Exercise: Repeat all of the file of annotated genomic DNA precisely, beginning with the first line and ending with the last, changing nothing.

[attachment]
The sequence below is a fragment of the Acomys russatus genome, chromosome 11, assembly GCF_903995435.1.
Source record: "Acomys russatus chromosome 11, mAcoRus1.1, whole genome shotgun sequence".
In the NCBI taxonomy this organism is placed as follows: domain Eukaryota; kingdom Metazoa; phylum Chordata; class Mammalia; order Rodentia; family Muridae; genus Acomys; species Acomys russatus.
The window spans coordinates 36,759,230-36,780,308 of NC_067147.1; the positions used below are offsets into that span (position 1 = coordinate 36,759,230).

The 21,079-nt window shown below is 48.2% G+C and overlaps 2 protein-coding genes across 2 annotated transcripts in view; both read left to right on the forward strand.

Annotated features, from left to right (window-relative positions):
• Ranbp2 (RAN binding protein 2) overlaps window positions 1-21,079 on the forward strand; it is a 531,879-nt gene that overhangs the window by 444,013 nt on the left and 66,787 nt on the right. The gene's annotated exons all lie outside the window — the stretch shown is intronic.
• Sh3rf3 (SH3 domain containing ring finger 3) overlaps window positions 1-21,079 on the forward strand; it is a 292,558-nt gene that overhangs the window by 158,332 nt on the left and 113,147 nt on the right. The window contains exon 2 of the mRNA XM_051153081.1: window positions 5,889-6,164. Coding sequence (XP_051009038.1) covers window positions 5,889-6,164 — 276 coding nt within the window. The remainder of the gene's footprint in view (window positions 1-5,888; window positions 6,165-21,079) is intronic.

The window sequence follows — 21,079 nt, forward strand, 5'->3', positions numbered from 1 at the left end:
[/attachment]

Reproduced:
The sequence below is a fragment of the Acomys russatus genome, chromosome 11, assembly GCF_903995435.1.
Source record: "Acomys russatus chromosome 11, mAcoRus1.1, whole genome shotgun sequence".
In the NCBI taxonomy this organism is placed as follows: domain Eukaryota; kingdom Metazoa; phylum Chordata; class Mammalia; order Rodentia; family Muridae; genus Acomys; species Acomys russatus.
The window spans coordinates 36,759,230-36,780,308 of NC_067147.1; the positions used below are offsets into that span (position 1 = coordinate 36,759,230).

The 21,079-nt window shown below is 48.2% G+C and overlaps 2 protein-coding genes across 2 annotated transcripts in view; both read left to right on the forward strand.

Annotated features, from left to right (window-relative positions):
• Ranbp2 (RAN binding protein 2) overlaps window positions 1-21,079 on the forward strand; it is a 531,879-nt gene that overhangs the window by 444,013 nt on the left and 66,787 nt on the right. The gene's annotated exons all lie outside the window — the stretch shown is intronic.
• Sh3rf3 (SH3 domain containing ring finger 3) overlaps window positions 1-21,079 on the forward strand; it is a 292,558-nt gene that overhangs the window by 158,332 nt on the left and 113,147 nt on the right. The window contains exon 2 of the mRNA XM_051153081.1: window positions 5,889-6,164. Coding sequence (XP_051009038.1) covers window positions 5,889-6,164 — 276 coding nt within the window. The remainder of the gene's footprint in view (window positions 1-5,888; window positions 6,165-21,079) is intronic.

The window sequence follows — 21,079 nt, forward strand, 5'->3', positions numbered from 1 at the left end: